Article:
Gas tax adds another cost for commuters

The 76 Gas Station on Nordoff, accross the street from CSUN. A new proposed bill will impose a tax on oil extraction that will produce around $3 billion per year for education in California. Photo Credit: Andres Aguila / Daily Sundial

A state gas tax adding 12 cents to the gallon for gasoline and 20 cents for diesel was implemented on Wednesday.

The law signed by Gov. Jerry Brown raised gasoline from 29.7 cents to 41.7 cents a gallon and the sales tax rate from 9 percent to 13 percent. The revenue collected will go toward California’s crumbling infrastructure, improving mass transit and reducing traffic.

Brown said this increase will only cost Californians an extra $10 a month, but the Republican dominated opposition in the state legislature have already proposed ballot initiatives to repeal the hike.

CSUN is a commuter school, with more than 95 percent of students and faculty driving to school every day, according to the university’s 2010 Commuting Report. For many students, an extra $10 a month is an added burden on the rising costs of going to college.

“I guess it makes sense but we should have been able to vote on it,” said student Jessica Cruz. “I could be using that $10 for food or books, now I don’t really have a choice.”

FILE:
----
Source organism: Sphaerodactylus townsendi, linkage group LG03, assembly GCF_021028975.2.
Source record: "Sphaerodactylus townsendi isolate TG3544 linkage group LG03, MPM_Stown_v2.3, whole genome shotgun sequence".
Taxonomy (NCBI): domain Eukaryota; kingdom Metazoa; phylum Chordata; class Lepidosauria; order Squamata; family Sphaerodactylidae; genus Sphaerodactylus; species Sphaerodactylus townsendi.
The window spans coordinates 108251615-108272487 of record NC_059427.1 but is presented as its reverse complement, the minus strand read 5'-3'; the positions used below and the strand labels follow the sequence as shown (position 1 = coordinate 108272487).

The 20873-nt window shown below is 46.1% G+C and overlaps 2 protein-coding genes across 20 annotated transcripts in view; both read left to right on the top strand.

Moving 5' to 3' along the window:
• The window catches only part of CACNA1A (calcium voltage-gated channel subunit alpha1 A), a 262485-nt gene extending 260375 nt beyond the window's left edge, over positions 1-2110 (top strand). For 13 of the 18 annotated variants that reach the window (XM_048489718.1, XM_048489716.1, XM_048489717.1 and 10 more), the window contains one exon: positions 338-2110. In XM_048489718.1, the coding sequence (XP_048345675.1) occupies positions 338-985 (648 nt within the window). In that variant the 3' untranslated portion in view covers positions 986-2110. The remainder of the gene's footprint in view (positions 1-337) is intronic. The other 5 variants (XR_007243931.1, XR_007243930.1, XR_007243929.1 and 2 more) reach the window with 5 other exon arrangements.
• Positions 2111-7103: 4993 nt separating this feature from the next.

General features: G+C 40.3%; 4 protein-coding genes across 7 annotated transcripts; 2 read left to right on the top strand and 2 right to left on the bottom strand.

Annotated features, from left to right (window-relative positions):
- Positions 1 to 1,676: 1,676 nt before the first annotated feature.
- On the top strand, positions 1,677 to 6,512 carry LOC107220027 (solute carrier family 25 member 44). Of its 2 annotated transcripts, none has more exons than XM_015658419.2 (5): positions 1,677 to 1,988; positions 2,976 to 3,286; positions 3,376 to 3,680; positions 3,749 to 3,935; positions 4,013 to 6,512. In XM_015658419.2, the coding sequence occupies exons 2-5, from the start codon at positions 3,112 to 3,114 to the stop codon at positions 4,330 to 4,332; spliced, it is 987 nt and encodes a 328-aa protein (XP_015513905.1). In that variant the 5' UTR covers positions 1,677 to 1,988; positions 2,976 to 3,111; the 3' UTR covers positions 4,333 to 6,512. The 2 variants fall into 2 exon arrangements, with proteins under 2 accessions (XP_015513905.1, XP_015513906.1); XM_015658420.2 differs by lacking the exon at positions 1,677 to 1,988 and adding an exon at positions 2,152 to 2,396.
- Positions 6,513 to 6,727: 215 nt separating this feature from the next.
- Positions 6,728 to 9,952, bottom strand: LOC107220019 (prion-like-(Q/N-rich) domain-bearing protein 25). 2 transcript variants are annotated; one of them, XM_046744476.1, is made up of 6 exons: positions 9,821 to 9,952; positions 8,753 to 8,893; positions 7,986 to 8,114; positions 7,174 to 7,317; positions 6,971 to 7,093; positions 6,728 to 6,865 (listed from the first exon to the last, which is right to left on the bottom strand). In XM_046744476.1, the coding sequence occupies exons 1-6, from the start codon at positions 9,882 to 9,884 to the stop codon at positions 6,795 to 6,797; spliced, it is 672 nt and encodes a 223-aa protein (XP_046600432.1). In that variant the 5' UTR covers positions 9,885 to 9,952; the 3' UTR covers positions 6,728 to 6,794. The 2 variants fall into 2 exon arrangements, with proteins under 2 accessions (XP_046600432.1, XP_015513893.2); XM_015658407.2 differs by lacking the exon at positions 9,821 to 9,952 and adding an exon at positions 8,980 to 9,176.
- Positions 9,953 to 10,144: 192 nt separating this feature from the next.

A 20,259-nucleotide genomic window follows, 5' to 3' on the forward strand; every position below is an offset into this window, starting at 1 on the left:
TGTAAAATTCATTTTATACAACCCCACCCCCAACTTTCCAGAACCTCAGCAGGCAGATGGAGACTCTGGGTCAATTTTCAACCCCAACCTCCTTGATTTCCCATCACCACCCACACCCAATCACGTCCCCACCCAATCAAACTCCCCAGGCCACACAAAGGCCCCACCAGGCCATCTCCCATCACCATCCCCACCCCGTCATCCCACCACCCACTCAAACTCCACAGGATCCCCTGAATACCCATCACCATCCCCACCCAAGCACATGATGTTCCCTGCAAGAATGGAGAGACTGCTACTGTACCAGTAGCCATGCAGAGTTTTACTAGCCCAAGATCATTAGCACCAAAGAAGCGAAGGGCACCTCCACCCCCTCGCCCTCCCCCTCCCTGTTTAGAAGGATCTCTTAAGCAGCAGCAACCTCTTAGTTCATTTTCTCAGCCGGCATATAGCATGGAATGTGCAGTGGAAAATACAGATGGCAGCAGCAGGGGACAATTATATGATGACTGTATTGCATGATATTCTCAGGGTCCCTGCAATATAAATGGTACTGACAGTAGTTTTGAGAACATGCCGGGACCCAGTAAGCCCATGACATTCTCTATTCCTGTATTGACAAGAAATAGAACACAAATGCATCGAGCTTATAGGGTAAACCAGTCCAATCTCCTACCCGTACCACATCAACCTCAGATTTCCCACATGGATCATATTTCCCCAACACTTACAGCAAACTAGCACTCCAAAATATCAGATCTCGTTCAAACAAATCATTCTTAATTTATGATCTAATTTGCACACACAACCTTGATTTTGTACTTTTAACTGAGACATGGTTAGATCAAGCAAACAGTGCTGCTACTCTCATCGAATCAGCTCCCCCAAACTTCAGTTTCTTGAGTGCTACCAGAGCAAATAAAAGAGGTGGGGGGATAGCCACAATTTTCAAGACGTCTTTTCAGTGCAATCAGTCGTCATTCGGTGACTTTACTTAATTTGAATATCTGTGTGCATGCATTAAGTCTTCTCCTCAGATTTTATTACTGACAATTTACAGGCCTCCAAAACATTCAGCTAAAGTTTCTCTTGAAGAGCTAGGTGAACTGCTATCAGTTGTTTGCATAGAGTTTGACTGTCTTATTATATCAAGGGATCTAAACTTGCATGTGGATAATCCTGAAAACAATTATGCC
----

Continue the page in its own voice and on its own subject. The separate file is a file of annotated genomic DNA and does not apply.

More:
However, some students are less concerned about the impact on their own wallets and more with interstate trade and transportation.

“I do feel, as a citizen, okay with a gas tax increase as we use the roads most and they must be maintained,” said William Sloane, political science major. “However, the diesel tax increase is not fair to truckers, trucks move America forward. Who knows what they could do in revolt.”

The measure, Senate Bill 1, also adds an annual vehicle fee set to kick in Jan. 1, 2018. Drivers will be required to pay an additional $25 a year for cars worth under $5,000, and up to $175 for cars worth $60,000 and more.

These tax increases, passed by the Democratic-dominated state legislature, is expected to raise $5.2 billion annually and is mandated to be used for transit-related modifications.

Despite the controversy surrounding the bill, there is no denying California’s bridges and roads need some serious help. The American Society of Civil Engineers gave the state a D+ rating in their 2017 assessment, and Brown said there is a backlog of $130 billion in repairs.

The opposition doesn’t disagree that money needs to spent on infrastructure — just about where that money comes from. Many Republicans argue that the finances should be taken from the bullet train project and wasteful government spending rather than their constituents pockets.

Although the tax has already been passed, the political fallout is gearing up to be a major topic in the 2018 elections as Californians begin to feel the effects on their bank accounts.

”Always when gas goes up we get complaints,” said Sevan G, a Chevron employee. ”It’s an easy way to make money because everyone needs gas.”